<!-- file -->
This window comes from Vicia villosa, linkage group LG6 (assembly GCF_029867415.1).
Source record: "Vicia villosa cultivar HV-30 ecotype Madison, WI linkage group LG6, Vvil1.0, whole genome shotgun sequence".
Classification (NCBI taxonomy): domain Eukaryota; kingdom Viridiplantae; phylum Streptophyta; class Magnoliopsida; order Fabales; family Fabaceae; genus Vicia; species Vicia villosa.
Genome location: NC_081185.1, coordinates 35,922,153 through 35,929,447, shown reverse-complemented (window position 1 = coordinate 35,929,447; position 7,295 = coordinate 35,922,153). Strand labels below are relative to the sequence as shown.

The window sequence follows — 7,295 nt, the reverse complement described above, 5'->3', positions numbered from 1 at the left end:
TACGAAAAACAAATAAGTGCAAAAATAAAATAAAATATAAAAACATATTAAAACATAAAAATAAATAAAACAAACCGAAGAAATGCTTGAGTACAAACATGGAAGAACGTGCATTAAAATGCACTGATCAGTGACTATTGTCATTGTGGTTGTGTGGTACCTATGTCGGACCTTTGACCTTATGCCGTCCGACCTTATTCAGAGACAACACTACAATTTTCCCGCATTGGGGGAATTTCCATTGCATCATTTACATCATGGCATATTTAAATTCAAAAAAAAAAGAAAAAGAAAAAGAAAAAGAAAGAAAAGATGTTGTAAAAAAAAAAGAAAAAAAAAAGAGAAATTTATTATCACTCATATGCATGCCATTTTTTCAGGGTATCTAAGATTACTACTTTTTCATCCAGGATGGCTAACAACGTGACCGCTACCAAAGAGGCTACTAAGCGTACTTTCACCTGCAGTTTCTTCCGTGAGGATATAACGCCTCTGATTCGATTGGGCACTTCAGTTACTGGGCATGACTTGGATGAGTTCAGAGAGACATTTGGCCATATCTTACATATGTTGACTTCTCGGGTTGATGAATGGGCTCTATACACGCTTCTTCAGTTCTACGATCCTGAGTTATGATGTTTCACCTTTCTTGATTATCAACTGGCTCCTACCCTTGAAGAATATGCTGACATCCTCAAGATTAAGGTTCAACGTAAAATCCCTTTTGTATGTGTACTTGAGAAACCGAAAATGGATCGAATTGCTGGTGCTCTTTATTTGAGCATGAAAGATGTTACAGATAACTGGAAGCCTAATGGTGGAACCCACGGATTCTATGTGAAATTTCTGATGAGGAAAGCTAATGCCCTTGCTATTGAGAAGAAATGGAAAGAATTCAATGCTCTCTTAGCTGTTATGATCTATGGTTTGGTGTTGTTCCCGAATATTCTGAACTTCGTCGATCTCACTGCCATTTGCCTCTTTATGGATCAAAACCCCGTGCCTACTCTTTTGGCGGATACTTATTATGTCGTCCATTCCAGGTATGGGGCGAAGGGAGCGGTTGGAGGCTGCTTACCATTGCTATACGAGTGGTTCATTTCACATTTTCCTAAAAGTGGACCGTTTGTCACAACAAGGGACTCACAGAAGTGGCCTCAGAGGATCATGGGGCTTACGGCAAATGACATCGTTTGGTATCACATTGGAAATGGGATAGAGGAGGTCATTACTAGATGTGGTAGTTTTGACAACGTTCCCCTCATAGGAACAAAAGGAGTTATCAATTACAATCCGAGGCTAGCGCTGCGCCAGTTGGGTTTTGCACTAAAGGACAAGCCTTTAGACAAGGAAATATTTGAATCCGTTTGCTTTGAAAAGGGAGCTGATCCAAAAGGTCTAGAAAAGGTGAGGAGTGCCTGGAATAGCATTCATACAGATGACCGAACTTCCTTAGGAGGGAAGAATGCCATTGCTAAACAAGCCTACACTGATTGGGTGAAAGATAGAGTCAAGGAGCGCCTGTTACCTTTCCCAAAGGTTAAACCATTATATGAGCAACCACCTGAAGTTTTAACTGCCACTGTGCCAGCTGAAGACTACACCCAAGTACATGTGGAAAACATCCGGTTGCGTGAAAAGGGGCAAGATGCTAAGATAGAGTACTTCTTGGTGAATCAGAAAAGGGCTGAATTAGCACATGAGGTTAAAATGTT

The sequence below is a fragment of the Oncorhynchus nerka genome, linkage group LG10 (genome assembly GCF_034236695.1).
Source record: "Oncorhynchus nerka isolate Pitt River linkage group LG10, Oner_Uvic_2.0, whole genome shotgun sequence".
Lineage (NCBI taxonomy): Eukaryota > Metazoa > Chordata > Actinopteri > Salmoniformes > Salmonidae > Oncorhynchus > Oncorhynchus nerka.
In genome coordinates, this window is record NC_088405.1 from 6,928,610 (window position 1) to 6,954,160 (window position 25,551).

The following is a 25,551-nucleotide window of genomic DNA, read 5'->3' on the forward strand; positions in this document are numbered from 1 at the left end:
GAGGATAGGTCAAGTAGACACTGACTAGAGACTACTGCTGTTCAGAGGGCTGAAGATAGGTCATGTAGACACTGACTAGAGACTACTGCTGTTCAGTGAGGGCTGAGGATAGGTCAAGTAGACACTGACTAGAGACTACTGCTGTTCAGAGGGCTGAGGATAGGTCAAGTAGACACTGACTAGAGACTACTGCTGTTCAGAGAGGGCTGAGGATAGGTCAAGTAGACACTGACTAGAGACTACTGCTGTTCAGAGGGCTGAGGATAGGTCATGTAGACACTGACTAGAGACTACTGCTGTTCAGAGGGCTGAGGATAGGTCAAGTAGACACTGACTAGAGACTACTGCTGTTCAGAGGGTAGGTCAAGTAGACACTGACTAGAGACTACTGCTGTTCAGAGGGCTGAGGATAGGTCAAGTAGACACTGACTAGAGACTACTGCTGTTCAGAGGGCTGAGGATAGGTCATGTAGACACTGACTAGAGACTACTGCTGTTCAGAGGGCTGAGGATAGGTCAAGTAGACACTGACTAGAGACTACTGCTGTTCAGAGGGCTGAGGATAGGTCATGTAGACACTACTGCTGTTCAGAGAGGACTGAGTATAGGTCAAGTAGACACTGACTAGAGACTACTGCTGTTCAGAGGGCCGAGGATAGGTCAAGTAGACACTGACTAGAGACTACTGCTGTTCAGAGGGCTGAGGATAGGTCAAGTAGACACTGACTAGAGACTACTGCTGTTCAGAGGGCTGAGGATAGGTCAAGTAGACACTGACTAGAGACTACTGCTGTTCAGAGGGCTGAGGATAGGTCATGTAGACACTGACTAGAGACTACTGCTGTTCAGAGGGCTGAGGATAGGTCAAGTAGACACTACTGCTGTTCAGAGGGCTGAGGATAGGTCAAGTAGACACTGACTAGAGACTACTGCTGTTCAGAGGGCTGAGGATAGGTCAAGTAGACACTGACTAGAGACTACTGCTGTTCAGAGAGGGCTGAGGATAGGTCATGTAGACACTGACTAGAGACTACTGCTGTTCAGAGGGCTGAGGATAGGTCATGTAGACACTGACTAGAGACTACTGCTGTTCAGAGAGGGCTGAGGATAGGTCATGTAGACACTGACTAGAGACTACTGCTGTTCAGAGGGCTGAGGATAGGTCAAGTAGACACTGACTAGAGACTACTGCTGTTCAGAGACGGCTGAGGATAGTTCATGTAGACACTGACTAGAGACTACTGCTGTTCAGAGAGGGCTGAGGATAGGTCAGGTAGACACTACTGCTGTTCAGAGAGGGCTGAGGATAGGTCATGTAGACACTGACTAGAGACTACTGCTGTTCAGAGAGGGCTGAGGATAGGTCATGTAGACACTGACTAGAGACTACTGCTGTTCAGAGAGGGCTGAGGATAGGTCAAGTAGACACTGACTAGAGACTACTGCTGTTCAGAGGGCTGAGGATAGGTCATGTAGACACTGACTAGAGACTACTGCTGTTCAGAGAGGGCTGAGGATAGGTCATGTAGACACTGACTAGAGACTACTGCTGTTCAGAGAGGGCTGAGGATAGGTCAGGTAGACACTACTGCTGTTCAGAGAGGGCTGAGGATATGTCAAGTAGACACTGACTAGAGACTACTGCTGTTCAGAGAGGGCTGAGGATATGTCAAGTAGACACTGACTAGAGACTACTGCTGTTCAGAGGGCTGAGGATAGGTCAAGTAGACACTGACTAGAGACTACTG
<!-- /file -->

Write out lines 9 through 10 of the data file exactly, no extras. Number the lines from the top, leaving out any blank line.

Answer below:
Lineage (NCBI taxonomy): Eukaryota > Metazoa > Chordata > Actinopteri > Salmoniformes > Salmonidae > Oncorhynchus > Oncorhynchus nerka.
In genome coordinates, this window is record NC_088405.1 from 6,928,610 (window position 1) to 6,954,160 (window position 25,551).